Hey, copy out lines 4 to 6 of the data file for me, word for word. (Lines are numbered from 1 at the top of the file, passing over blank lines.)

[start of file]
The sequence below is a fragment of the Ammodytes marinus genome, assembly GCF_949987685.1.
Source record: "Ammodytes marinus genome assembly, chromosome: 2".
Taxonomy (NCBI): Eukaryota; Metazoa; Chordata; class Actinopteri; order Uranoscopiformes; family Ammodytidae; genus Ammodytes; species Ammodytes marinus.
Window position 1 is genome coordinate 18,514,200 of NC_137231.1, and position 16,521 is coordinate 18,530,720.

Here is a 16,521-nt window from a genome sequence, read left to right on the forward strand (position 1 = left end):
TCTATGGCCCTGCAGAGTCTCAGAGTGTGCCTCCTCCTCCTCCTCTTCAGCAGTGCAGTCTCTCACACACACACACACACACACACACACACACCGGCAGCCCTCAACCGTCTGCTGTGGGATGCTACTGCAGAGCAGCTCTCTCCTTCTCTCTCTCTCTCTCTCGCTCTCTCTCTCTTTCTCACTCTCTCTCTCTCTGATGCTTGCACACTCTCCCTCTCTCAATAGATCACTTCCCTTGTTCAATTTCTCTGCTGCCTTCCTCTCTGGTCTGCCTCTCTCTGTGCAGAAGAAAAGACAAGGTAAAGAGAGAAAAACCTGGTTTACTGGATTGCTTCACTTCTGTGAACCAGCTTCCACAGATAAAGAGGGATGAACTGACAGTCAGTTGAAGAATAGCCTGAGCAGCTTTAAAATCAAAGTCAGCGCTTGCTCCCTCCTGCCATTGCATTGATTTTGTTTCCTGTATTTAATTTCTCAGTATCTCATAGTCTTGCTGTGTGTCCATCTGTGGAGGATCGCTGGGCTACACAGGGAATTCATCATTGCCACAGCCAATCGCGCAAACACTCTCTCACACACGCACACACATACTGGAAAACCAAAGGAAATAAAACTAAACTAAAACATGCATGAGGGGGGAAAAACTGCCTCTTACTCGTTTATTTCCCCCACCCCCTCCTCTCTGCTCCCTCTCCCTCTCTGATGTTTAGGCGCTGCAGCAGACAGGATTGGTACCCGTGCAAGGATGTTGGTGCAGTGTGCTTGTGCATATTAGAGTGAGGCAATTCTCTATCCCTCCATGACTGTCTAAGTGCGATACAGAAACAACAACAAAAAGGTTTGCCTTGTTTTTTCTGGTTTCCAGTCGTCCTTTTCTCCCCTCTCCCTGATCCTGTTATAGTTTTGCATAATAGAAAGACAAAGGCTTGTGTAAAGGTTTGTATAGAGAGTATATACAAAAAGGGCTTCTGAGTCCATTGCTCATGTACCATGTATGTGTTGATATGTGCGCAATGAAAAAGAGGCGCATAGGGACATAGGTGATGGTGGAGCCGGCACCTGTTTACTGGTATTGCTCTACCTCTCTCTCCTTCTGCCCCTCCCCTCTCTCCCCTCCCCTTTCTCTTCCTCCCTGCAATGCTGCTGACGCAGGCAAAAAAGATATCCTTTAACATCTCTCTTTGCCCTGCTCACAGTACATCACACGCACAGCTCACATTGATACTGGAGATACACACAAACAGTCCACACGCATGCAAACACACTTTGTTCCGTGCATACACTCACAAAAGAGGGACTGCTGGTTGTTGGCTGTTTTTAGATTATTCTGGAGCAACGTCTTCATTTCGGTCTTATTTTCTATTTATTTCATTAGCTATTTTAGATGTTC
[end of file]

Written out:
Window position 1 is genome coordinate 18,514,200 of NC_137231.1, and position 16,521 is coordinate 18,530,720.

Here is a 16,521-nt window from a genome sequence, read left to right on the forward strand (position 1 = left end):
TCTATGGCCCTGCAGAGTCTCAGAGTGTGCCTCCTCCTCCTCCTCTTCAGCAGTGCAGTCTCTCACACACACACACACACACACACACACACACCGGCAGCCCTCAACCGTCTGCTGTGGGATGCTACTGCAGAGCAGCTCTCTCCTTCTCTCTCTCTCTCTCTCGCTCTCTCTCTCTTTCTCACTCTCTCTCTCTCTGATGCTTGCACACTCTCCCTCTCTCAATAGATCACTTCCCTTGTTCAATTTCTCTGCTGCCTTCCTCTCTGGTCTGCCTCTCTCTGTGCAGAAGAAAAGACAAGGTAAAGAGAGAAAAACCTGGTTTACTGGATTGCTTCACTTCTGTGAACCAGCTTCCACAGATAAAGAGGGATGAACTGACAGTCAGTTGAAGAATAGCCTGAGCAGCTTTAAAATCAAAGTCAGCGCTTGCTCCCTCCTGCCATTGCATTGATTTTGTTTCCTGTATTTAATTTCTCAGTATCTCATAGTCTTGCTGTGTGTCCATCTGTGGAGGATCGCTGGGCTACACAGGGAATTCATCATTGCCACAGCCAATCGCGCAAACACTCTCTCACACACGCACACACATACTGGAAAACCAAAGGAAATAAAACTAAACTAAAACATGCATGAGGGGGGAAAAACTGCCTCTTACTCGTTTATTTCCCCCACCCCCTCCTCTCTGCTCCCTCTCCCTCTCTGATGTTTAGGCGCTGCAGCAGACAGGATTGGTACCCGTGCAAGGATGTTGGTGCAGTGTGCTTGTGCATATTAGAGTGAGGCAATTCTCTATCCCTCCATGACTGTCTAAGTGCGATACAGAAACAACAACAAAAAGGTTTGCCTTGTTTTTTCTGGTTTCCAGTCGTCCTTTTCTCCCCTCTCCCTGATCCTGTTATAGTTTTGCATAATAGAAAGACAAAGGCTTGTGTAAAGGTTTGTATAGAGAGTATATACAAAAAGGGCTTCTGAGTCCATTGCTCATGTACCATGTATGTGTTGATATGTGCGCAATGAAAAAGAGGCGCATAGGGACATAGGTGATGGTGGAGCCGGCACCTGTTTACTGGTATTGCTCTACCTCTCTCTCCTTCTGCCCCTCCCCTCTCTCCCCTCCCCTTTCTCTTCCTCCCTGCAATGCTGCTGACGCAGGCAAAAAAGATATCCTTTAACATCTCTCTTTGCCCTGCTCACAGTACATCACACGCACAGCTCACATTGATACTGGAGATACACACAAACAGTCCACACGCATGCAAACACACTTTGTTCCGTGCATACACTCACAAAAGAGGGACTGCTGGTTGTTGGCTGTTTTTAGATTATTCTGGAGCAACGTCTTCATTTCGGTCTTATTTTCTATTTATTTCATTAGCTATTTTAGATGTTC